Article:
Authorization

Myanmar conflict: Aung San Suu Kyi 'must step in'

Myanmar conflict: Aung San Suu Kyi 'must step in'

The UN's special rapporteur on human rights in Myanmar has criticised its de facto leader, Aung San Suu Kyi, for failing to protect the Rohingya Muslim minority. Yanghee Lee said the situation in Rakhine was "really grave" and it was time for Ms Suu Kyi to "step in".Her comments came as the number of Rohingya fleeing to Bangladesh reached 87,000, according to UN estimates. That is more than the exodus after the October 2016 violence in Rakhine. Both outpourings were sparked by attacks by Rohingya militants on police posts that triggered a crackdown by the Burmese military.
What sparked latest violence in Rakhine?
How fake photos fuel the conflict violence
Who will help Myanmar's Rohingya?
The Rohingya are a stateless Muslim minority who have faced persecution in Myanmar. Many of those who have fled describe troops and Rakhine Buddhist mobs burning their villages and attacking civilians. Satellite images show many fires across northern parts of the state, and Human Rights Watch has released an image which it says shows that more than 700 homes were razed in one Rohingya village. The military says it is fighting a campaign against Rohingya militants who are attacking civilians. Independently verifying the situation on the ground is very difficult because access is restricted.
Myanmar conflict: Aung San Suu Kyi 'must step in'

Media playback is unsupported on your device
Rohingya families are living in makeshift shelters in refugee camps
Yanghee Lee said the scale of the destruction this time, compared to October, was "far greater"."The de facto leader needs to step in - that is what we would expect from any government, to protect everybody within their own jurisdiction," she said. Her sentiments were echoed by Nobel Peace laureate Malala Yousafzai, who said she was waiting to hear from Ms Suu Kyi - who has not commented on the crisis since it erupted. "The world is waiting and Rohingya Muslims are waiting," Ms Yousafzai said.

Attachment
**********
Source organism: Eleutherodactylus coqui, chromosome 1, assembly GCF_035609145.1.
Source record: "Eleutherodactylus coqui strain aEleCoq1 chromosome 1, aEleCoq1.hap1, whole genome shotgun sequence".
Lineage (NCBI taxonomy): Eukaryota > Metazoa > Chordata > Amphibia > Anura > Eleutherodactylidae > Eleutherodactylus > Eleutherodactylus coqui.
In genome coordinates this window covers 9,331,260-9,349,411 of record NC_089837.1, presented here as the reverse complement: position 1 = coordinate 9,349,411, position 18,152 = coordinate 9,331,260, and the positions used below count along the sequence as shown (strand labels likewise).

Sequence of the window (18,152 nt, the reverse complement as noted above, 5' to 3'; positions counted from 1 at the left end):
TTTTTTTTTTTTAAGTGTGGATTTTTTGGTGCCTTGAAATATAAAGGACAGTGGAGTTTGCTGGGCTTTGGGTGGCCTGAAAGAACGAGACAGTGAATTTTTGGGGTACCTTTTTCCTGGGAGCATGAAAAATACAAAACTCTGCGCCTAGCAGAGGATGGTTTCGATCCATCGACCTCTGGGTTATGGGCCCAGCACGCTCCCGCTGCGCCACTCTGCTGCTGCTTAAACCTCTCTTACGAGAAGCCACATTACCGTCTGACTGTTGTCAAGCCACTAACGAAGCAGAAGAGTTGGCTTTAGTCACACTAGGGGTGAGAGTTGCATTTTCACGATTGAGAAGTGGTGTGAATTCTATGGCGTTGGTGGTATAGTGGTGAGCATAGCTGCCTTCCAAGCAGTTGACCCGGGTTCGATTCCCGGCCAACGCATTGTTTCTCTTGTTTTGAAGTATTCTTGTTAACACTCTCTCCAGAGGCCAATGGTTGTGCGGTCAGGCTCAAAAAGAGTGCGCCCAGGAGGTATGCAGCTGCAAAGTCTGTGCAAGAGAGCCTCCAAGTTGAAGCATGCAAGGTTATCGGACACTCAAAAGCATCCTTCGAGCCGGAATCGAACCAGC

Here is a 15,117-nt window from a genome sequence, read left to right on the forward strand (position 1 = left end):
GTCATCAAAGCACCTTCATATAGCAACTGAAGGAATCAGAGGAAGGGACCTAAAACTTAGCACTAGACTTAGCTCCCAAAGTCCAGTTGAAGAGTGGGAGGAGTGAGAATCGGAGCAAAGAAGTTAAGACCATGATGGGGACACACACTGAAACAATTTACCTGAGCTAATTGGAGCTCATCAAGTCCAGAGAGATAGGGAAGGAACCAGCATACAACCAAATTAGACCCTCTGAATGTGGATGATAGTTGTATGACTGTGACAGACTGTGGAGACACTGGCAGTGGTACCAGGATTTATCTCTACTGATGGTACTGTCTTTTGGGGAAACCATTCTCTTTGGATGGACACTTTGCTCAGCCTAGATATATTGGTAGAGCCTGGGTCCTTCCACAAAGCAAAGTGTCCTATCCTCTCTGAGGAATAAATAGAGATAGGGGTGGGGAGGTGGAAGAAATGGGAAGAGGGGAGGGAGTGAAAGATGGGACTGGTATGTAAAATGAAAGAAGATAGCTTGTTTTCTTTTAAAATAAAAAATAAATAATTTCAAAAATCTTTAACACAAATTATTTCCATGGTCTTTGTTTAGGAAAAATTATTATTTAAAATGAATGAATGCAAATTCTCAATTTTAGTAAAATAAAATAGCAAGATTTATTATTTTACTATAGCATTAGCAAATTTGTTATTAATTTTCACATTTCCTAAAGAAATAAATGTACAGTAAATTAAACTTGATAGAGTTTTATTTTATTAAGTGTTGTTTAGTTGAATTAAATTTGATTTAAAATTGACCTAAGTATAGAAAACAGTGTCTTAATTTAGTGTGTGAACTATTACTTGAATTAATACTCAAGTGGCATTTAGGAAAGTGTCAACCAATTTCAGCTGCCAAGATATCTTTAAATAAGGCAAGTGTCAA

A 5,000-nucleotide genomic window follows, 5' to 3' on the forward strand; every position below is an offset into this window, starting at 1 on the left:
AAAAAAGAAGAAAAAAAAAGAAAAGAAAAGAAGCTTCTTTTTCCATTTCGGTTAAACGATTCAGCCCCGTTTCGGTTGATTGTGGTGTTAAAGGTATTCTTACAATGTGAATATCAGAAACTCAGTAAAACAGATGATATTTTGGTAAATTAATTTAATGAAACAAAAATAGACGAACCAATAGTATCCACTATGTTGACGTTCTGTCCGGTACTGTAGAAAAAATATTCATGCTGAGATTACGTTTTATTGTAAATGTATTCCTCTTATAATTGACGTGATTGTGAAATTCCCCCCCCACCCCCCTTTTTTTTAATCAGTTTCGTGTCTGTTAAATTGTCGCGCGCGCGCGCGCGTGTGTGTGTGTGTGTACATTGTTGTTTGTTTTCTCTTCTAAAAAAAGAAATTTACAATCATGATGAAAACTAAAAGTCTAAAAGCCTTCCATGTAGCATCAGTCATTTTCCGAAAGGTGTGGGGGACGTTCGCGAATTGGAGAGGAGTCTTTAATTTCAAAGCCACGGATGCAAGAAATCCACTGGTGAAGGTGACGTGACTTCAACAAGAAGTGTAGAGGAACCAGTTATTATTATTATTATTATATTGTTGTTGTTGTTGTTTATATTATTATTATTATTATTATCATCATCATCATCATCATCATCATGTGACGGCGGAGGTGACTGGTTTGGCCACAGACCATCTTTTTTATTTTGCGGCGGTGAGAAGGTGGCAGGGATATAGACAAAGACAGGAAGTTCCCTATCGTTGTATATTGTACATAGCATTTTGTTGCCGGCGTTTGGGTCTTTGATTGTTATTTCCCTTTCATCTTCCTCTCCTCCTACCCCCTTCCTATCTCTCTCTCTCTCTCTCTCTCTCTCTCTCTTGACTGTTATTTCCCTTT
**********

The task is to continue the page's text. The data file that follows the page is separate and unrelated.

Skip Twitter post by @Malala
My statement on the #Rohingya crisis in Myanmar: pic.twitter.com/1Pj5U3VdDK Malala (@Malala) September 3, 2017
Report
End of Twitter post by @Malala
Ms Su Kyi, who lived under house arrest for years for her pro-democracy activism, is not the president but is widely seen as Myanmar's head of government. She has been criticised in the past for failing to admonish the powerful military, which ruled Myanmar for decades and retains 25% of parliamentary seats. Ms Lee said that Ms Suu Kyi was "caught between a rock and a hard spot", but added: "I think it is time for her to come out of that spot now."
Since the militant attacks on 25 August, Rohingya families have been streaming north to the border. Dozens are reported to have died trying to cross the Naf river which forms part of the border. Bangladesh border police are allowing the refugees in, despite government orders to stop them, a BBC correspondent on the border says. A border guard told AFP news agency that more people were arriving than last time. "If it continues then we will face serious problems. But it's impossible to stop the flow, these people are everywhere," he said.Vivian Tan, a spokeswomen for UN refugee body UNHCR who is on the Bangladesh border, said people arriving at refugee camps were "in very bad shape". "They say they have not eaten for days, not since they fled their homes. They've been surviving on either groundwater or rainwater. They've been walking for days, they're physically exhausted, they're probably traumatised. "We're seeing a lot of women and very young children, some newborn, and these babies have been exposed to the elements for days so they're very very weak and they need medical attention."The numbers are really alarming and they are growing," she said.
Human Rights Watch released this image, marking buildings it says have burned down
See also:
Leave a comment
TOP Video
News
  • Latest
  • Read
  • Commented
Calendar Content
«    September 2017    »
MonTueWedThuFriSatSun
 123
45678910
11121314151617
18192021222324
252627282930